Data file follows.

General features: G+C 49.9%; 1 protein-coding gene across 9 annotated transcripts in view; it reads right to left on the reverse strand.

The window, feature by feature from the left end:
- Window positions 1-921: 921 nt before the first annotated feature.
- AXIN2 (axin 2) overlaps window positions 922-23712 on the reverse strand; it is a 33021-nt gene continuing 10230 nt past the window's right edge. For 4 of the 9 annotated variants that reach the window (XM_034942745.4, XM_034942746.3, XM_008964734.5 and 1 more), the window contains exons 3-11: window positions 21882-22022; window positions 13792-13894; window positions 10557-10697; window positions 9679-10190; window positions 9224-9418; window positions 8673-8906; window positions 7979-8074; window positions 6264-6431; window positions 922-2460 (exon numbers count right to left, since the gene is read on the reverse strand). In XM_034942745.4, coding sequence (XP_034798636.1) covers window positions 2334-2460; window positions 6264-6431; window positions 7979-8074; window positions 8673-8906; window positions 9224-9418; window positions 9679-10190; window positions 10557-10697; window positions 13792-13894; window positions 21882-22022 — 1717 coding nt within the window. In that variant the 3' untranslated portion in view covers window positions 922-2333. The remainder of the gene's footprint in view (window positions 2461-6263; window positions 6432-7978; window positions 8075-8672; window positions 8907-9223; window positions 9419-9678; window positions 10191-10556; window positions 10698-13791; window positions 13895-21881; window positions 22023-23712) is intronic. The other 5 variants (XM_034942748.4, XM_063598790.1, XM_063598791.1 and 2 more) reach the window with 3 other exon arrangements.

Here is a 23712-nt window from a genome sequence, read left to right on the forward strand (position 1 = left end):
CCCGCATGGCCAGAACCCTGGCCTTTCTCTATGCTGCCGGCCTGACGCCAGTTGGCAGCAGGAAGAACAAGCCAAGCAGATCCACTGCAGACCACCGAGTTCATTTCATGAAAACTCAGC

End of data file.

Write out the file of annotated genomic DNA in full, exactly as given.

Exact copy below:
General features: G+C 49.9%; 1 protein-coding gene across 9 annotated transcripts in view; it reads right to left on the reverse strand.

The window, feature by feature from the left end:
- Window positions 1-921: 921 nt before the first annotated feature.
- AXIN2 (axin 2) overlaps window positions 922-23712 on the reverse strand; it is a 33021-nt gene continuing 10230 nt past the window's right edge. For 4 of the 9 annotated variants that reach the window (XM_034942745.4, XM_034942746.3, XM_008964734.5 and 1 more), the window contains exons 3-11: window positions 21882-22022; window positions 13792-13894; window positions 10557-10697; window positions 9679-10190; window positions 9224-9418; window positions 8673-8906; window positions 7979-8074; window positions 6264-6431; window positions 922-2460 (exon numbers count right to left, since the gene is read on the reverse strand). In XM_034942745.4, coding sequence (XP_034798636.1) covers window positions 2334-2460; window positions 6264-6431; window positions 7979-8074; window positions 8673-8906; window positions 9224-9418; window positions 9679-10190; window positions 10557-10697; window positions 13792-13894; window positions 21882-22022 — 1717 coding nt within the window. In that variant the 3' untranslated portion in view covers window positions 922-2333. The remainder of the gene's footprint in view (window positions 2461-6263; window positions 6432-7978; window positions 8075-8672; window positions 8907-9223; window positions 9419-9678; window positions 10191-10556; window positions 10698-13791; window positions 13895-21881; window positions 22023-23712) is intronic. The other 5 variants (XM_034942748.4, XM_063598790.1, XM_063598791.1 and 2 more) reach the window with 3 other exon arrangements.

Here is a 23712-nt window from a genome sequence, read left to right on the forward strand (position 1 = left end):
CCCGCATGGCCAGAACCCTGGCCTTTCTCTATGCTGCCGGCCTGACGCCAGTTGGCAGCAGGAAGAACAAGCCAAGCAGATCCACTGCAGACCACCGAGTTCATTTCATGAAAACTCAGC